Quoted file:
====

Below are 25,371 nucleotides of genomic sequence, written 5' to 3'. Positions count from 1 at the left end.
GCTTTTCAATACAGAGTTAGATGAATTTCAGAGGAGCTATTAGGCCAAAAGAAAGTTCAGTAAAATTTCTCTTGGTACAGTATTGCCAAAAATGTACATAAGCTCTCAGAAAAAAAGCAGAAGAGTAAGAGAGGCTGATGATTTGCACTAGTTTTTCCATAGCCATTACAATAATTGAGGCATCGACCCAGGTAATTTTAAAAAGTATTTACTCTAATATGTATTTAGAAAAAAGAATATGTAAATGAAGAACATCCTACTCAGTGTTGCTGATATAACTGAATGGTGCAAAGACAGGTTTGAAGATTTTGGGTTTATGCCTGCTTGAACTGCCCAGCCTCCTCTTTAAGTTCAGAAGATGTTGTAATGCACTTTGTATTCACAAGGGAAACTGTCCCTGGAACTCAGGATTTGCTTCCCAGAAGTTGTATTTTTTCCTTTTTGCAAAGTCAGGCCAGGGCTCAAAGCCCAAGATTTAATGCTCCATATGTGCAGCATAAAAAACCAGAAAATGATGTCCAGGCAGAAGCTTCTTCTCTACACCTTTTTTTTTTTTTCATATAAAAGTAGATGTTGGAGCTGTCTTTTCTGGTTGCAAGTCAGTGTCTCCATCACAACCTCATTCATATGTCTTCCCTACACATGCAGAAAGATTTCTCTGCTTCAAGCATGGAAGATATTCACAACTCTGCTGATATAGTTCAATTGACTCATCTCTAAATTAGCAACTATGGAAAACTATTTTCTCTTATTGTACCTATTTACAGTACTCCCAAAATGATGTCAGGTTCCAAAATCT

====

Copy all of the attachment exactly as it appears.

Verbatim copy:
Below are 25,371 nucleotides of genomic sequence, written 5' to 3'. Positions count from 1 at the left end.
GCTTTTCAATACAGAGTTAGATGAATTTCAGAGGAGCTATTAGGCCAAAAGAAAGTTCAGTAAAATTTCTCTTGGTACAGTATTGCCAAAAATGTACATAAGCTCTCAGAAAAAAAGCAGAAGAGTAAGAGAGGCTGATGATTTGCACTAGTTTTTCCATAGCCATTACAATAATTGAGGCATCGACCCAGGTAATTTTAAAAAGTATTTACTCTAATATGTATTTAGAAAAAAGAATATGTAAATGAAGAACATCCTACTCAGTGTTGCTGATATAACTGAATGGTGCAAAGACAGGTTTGAAGATTTTGGGTTTATGCCTGCTTGAACTGCCCAGCCTCCTCTTTAAGTTCAGAAGATGTTGTAATGCACTTTGTATTCACAAGGGAAACTGTCCCTGGAACTCAGGATTTGCTTCCCAGAAGTTGTATTTTTTCCTTTTTGCAAAGTCAGGCCAGGGCTCAAAGCCCAAGATTTAATGCTCCATATGTGCAGCATAAAAAACCAGAAAATGATGTCCAGGCAGAAGCTTCTTCTCTACACCTTTTTTTTTTTTTCATATAAAAGTAGATGTTGGAGCTGTCTTTTCTGGTTGCAAGTCAGTGTCTCCATCACAACCTCATTCATATGTCTTCCCTACACATGCAGAAAGATTTCTCTGCTTCAAGCATGGAAGATATTCACAACTCTGCTGATATAGTTCAATTGACTCATCTCTAAATTAGCAACTATGGAAAACTATTTTCTCTTATTGTACCTATTTACAGTACTCCCAAAATGATGTCAGGTTCCAAAATCT